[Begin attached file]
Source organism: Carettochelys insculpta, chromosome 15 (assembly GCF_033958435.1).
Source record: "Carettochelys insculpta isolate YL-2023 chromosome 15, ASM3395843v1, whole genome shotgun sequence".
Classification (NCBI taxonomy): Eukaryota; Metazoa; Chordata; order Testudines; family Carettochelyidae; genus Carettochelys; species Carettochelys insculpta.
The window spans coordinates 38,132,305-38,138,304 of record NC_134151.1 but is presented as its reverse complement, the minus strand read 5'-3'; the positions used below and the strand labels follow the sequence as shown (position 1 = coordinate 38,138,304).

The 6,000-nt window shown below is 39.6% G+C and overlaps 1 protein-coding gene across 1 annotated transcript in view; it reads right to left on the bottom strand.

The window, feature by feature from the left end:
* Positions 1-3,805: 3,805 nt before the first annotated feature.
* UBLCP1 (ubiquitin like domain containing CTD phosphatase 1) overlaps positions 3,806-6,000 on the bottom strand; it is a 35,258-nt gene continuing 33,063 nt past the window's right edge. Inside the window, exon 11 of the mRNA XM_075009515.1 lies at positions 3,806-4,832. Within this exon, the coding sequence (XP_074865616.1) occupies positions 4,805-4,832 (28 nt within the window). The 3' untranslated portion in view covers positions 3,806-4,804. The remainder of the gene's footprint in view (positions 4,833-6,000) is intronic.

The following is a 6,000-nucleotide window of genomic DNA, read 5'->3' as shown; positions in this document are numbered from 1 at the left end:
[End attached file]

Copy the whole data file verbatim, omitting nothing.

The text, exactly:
Source organism: Carettochelys insculpta, chromosome 15 (assembly GCF_033958435.1).
Source record: "Carettochelys insculpta isolate YL-2023 chromosome 15, ASM3395843v1, whole genome shotgun sequence".
Classification (NCBI taxonomy): Eukaryota; Metazoa; Chordata; order Testudines; family Carettochelyidae; genus Carettochelys; species Carettochelys insculpta.
The window spans coordinates 38,132,305-38,138,304 of record NC_134151.1 but is presented as its reverse complement, the minus strand read 5'-3'; the positions used below and the strand labels follow the sequence as shown (position 1 = coordinate 38,138,304).

The 6,000-nt window shown below is 39.6% G+C and overlaps 1 protein-coding gene across 1 annotated transcript in view; it reads right to left on the bottom strand.

The window, feature by feature from the left end:
* Positions 1-3,805: 3,805 nt before the first annotated feature.
* UBLCP1 (ubiquitin like domain containing CTD phosphatase 1) overlaps positions 3,806-6,000 on the bottom strand; it is a 35,258-nt gene continuing 33,063 nt past the window's right edge. Inside the window, exon 11 of the mRNA XM_075009515.1 lies at positions 3,806-4,832. Within this exon, the coding sequence (XP_074865616.1) occupies positions 4,805-4,832 (28 nt within the window). The 3' untranslated portion in view covers positions 3,806-4,804. The remainder of the gene's footprint in view (positions 4,833-6,000) is intronic.

The following is a 6,000-nucleotide window of genomic DNA, read 5'->3' as shown; positions in this document are numbered from 1 at the left end: